If The Cure and Joy Division had a baby, it would be Death Bells. They opened the evening with their despondent pop ballads, integrating fuzzy shoegaze with a melancholy sad boi aesthetic. Although their vibe was dominantly morose, their playful riffs and whole-bodied synth added a layer of catchy optimism, exceptionally rounding out their performance. They were followed by the rough-and-tumble Spiritual Cramp, who keenly resembles a grittier Clash. I found their highly animated tambourine player to be a unique touch to their abrasive sound. Singer Michael Bingham delivered manic energy with reckless abandon, swinging all of his limbs carelessly and shooting off wayward remarks with transparent honesty:
“This one’s about doing drugs.”
“This next song is about being poor, not havin’ no fuckin’ money, and being an outcast.”
“I’m a crazy person, but I don’t even care anymore. I’ve realized people like it.”
The comment that stood out to me the most, particularly because it was so effortlessly poignant, was:
“Things might get better… but maybe they won’t. Whatever. It’s not like you’re alone.”
Bingham delivered the word alone in a borderline patronizing tone, almost as though he was daring everyone in the room to get over themselves. I found myself deeply appreciating his candor even though it was directed to me as well.
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Fireburn was the next band to take the stage. The anticipation was tangible, as this is a super-group comprised of former members of legends such as Bad Brains (Israel Joseph), Danzig (Todd Youth), and NAILS (Todd Jones). I’m not partial to reggae on a good day, but this unique hybrid accents the rebellious nature of the genre, all the while jacking it up on steroids by blending it with scathing hardcore. Their energy was contagious, to the point that I completely forgot my biases. Fireburn is faithful to reggae while simultaneously drawing people in who may not otherwise choose to be exposed to it. I highly suggest everyone sees them at least once in their life.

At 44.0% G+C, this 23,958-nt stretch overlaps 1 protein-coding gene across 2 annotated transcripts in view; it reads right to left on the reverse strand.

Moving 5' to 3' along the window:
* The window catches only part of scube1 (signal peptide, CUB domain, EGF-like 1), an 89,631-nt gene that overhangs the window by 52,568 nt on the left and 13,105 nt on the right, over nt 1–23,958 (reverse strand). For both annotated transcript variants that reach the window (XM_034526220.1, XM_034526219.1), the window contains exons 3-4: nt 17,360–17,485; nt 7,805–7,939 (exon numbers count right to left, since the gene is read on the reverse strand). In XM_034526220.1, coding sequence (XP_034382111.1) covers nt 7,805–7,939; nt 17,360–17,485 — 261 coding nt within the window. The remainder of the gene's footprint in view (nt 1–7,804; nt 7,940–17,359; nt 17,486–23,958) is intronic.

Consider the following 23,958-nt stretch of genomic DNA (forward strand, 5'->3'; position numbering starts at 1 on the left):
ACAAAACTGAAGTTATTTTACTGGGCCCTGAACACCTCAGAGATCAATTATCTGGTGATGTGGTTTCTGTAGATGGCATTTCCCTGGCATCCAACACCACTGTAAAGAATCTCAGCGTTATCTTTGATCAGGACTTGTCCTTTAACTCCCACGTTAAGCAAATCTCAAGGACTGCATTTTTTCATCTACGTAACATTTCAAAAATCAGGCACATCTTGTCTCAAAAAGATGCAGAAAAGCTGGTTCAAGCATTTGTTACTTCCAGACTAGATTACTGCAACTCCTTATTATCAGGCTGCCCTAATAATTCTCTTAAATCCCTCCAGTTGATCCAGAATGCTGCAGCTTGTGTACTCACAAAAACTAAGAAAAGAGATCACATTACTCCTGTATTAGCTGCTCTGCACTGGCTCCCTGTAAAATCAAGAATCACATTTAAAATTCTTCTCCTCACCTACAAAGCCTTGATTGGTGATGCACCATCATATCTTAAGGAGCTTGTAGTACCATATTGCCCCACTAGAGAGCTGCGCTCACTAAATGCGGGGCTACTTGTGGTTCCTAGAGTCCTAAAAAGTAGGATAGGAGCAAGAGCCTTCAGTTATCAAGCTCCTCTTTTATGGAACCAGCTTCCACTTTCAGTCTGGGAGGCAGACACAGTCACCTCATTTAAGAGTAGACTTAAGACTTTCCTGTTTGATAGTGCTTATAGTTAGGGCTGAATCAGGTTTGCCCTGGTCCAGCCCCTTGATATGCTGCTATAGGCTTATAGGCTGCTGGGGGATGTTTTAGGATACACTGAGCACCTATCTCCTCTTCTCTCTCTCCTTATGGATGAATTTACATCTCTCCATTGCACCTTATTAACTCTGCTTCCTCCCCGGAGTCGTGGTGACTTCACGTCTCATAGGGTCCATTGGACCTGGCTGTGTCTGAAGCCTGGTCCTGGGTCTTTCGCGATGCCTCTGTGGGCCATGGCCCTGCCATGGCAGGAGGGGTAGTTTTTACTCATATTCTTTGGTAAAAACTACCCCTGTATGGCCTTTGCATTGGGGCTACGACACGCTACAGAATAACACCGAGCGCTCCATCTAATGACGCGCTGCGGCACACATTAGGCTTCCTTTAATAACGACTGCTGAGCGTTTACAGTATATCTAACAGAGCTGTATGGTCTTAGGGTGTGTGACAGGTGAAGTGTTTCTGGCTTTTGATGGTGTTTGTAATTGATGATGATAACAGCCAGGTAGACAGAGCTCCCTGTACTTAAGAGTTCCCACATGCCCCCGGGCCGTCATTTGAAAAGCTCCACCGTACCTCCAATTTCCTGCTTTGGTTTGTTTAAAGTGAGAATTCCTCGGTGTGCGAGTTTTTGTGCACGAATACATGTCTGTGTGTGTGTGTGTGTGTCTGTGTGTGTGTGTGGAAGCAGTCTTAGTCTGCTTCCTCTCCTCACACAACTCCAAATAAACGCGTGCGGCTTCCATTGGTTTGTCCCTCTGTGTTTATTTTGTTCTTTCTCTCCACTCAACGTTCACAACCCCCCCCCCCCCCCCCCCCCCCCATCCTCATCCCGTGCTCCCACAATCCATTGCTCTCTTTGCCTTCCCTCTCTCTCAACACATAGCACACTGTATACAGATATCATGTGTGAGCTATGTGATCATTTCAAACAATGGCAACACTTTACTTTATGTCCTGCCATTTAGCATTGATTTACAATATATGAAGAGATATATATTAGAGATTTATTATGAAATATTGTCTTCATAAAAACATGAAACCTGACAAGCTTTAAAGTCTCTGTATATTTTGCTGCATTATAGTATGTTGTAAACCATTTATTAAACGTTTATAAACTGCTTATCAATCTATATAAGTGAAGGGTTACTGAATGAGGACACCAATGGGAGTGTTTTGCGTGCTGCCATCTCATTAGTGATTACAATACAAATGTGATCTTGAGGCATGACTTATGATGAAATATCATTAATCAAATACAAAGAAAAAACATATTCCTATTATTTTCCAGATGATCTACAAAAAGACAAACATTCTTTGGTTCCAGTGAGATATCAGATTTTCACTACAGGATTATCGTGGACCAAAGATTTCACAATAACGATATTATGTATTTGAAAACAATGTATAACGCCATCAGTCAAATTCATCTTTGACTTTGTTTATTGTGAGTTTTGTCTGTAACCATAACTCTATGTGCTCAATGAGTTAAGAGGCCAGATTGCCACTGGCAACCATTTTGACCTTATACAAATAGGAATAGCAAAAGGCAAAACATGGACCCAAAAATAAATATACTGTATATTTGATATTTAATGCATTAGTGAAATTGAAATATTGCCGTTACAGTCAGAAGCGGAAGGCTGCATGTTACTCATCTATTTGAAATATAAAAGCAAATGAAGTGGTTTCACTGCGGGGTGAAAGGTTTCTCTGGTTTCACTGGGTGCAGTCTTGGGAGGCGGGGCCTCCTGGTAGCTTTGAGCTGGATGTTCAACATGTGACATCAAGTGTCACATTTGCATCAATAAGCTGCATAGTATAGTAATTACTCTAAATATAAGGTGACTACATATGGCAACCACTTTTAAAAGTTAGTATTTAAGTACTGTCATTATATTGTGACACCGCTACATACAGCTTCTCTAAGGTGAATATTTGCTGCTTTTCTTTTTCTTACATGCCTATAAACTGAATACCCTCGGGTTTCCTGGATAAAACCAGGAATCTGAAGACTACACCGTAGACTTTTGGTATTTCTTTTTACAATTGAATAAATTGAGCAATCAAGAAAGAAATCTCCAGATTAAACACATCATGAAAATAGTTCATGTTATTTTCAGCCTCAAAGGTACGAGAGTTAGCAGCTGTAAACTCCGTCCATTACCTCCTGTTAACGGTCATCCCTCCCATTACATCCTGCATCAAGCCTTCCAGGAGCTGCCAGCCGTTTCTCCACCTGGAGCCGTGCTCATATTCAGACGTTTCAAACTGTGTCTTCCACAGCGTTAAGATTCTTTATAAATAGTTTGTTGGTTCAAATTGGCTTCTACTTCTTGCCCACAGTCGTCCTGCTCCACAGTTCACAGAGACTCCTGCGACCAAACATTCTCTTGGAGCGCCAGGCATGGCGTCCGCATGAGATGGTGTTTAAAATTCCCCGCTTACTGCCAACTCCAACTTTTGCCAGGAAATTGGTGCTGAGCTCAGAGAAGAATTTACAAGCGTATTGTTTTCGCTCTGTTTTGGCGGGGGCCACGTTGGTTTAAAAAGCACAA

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Next up was Torso, who serves as a testament to the whitehot tenacity of women within the hardcore scene. The Oakland, California quartet sticks to their guns and delivers a highly political set surrounding a vegan, straight-edge lifestyle in which self governing is key. Their front-woman prowled the stage like a shark and commanded respect that she rightfully deserved. The band was unsparingly fierce and served as the perfect set to play right before the headliner, warming up the pit to a simmering frenzy just in time for American Nightmare.
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American Nightmare began playing about fifteen minutes earlier than their scheduled set time. They cut off whatever Morrissey song was playing in between bands with little to no shits given, and hit the ground running. Nobody had any complaints as they had been waiting hours, if not years, for that moment. I had seen American Nightmare once before at FYF in 2012, and the energy of their crowd was just as palpable as it was almost six years ago. I’m sure the same kinetic verve was present at their early shows in 2004– and even when the band was operating as Give Up the Ghost. American Nightmare fearlessly steps to a timeless legacy that will shove hardcore onward and upward; everyone who has ever experienced them live can attest to the fact that they can and will continue to shake the scene to its core.